"Our obsession with the Constitution has saddled us with a dysfunctional political system, kept us from debating the merits of divisive issues and inflamed our public discourse. Instead of arguing about what is to be done, we argue about what James Madison might have wanted done 225 years ago."

Seidman, like so many progressives, misses the purpose of our Constitution. It is designed to sometimes impede government in order to protect liberty. The "constitutional bondage" on government is meant to protect liberty and to protect individuals from tyranny. It is, as Jefferson wrote, the "chains" binding down men who hold the awesome power of office.

The Constitution is therefore not merely a document that establishes - constitutes - a form of government. It is, as Joseph Story writes in his Commentaries on the Constitution, "an ordinance or establishment of government and not a compact, though originating in consent; and it binds as a fundamental law promulgated by the sovereign authority [,the people.]"

The difference between constitutionalists and progressives such as Seidman is that we recognize that the Constitution is not a law governing the actions of individuals or even of society. Progressives often confuse government with society. The Constitution is our supreme and paramount law, but it is a law written exclusively to frame and control our government, meaning that it was written to govern government itself.

The Constitution sets forth generally how the government must operate and behave. It is the laws of driving for the government, so to speak, and is violated at our peril. Only by remaining faithful to the Constitution may the government make, enforce and adjudicate other laws governing the people. But note that nowhere does the Constitution actually dictate the behavior of society - only the behavior of government itself.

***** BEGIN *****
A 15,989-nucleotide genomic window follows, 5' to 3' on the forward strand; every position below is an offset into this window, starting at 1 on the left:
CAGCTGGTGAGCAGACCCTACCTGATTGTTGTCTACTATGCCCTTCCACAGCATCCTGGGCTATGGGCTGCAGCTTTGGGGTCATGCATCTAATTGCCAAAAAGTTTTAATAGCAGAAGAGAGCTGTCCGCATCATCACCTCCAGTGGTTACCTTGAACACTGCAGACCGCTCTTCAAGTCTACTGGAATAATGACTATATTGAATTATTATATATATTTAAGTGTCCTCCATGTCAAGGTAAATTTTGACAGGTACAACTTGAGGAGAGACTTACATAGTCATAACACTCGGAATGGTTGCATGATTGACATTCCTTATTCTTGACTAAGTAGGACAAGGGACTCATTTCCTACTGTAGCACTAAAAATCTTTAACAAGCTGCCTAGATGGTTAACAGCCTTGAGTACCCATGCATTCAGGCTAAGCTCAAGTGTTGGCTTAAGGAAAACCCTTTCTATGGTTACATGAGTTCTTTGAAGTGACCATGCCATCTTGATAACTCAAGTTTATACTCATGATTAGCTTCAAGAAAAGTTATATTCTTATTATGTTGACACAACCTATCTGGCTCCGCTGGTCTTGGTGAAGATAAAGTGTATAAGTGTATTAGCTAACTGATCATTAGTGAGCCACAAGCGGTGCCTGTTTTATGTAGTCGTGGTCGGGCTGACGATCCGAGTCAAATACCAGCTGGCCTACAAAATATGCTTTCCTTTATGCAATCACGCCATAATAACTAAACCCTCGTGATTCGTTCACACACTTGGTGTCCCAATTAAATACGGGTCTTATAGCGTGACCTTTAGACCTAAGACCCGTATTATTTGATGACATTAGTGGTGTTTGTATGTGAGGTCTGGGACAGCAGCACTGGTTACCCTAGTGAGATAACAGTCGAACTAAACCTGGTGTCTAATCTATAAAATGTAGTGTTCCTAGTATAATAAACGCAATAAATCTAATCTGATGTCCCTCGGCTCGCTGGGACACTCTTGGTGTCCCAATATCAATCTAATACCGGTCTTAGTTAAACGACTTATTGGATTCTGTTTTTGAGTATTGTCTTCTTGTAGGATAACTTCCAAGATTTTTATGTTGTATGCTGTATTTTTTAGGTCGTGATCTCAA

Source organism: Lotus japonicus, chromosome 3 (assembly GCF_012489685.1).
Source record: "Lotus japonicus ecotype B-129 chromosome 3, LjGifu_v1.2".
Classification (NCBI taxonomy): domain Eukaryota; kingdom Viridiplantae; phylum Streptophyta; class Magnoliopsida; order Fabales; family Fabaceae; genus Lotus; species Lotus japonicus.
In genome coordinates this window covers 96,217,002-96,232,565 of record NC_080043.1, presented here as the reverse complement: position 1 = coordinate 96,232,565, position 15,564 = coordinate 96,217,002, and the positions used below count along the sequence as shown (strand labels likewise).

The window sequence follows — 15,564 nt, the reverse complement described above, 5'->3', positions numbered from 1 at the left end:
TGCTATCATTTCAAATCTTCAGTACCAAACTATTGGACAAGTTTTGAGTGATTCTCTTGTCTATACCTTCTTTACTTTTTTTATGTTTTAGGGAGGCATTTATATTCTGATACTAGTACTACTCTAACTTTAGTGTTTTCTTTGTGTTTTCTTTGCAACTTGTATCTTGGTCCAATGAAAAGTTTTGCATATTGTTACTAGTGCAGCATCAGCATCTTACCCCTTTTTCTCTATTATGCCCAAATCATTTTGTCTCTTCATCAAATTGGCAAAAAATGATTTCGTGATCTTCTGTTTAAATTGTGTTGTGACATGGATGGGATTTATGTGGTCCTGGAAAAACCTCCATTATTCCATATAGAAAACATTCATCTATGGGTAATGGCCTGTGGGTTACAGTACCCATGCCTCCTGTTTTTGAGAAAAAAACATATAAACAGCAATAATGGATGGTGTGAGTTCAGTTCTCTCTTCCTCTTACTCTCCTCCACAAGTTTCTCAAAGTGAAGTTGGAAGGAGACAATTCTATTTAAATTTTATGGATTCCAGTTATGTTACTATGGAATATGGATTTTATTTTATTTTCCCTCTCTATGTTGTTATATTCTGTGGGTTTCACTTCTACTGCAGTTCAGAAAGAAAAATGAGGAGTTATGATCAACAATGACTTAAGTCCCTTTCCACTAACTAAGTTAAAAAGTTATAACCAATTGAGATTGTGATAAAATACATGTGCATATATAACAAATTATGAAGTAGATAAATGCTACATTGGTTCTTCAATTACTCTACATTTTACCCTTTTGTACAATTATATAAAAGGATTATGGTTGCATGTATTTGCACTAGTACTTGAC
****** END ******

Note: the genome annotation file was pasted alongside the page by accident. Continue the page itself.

The Constitution was unprecedented when it was created. No people had ever established from scratch and in one document a supreme, written law governing government.

The very intent of this written law was of course to provide protection for society, which was thought to be the primary purpose of any government. What made the United States Constitution a unique creation theretofore in history was that it was also a law to protect God-given liberties of each individual, from the lowest born to the mightiest.

The Constitution was written without any exact model on which to rely, although the Magna Carta and English Bill of Rights were seeds of this new creation. There were no precedents under which the people established a government governed by a supreme, written law.

Great thinkers among the Founders tried to articulate the notion of what was to be this unprecedented written constitution. Wrote one anonymous author in 1776, "Among the many publications which have appeared on the subject of political Constitutions, none, that I have seen, have properly defined what is meant by a Constitution."

Writing in Federalist 78, Alexander Hamilton called the Constitution our "paramount" law, and thereby acknowledged the force of the Constitution as the law above all other written laws of governing. Nowhere in the Federalist Papers do we find reference to the Constitution's regulating anything but government itself. Only by following this paramount law may government legitimately and lawfully establish and enforce other laws.

What the Founders did through the Constitution was to create a supreme law to govern government itself, which is necessary to preserve liberty. To "give up on the Constitution," therefore, is the progressive way of freeing government from the rule of law. I suspect that at least 75 percent of Americans would refuse to concede to that type of tyranny by the ruling class.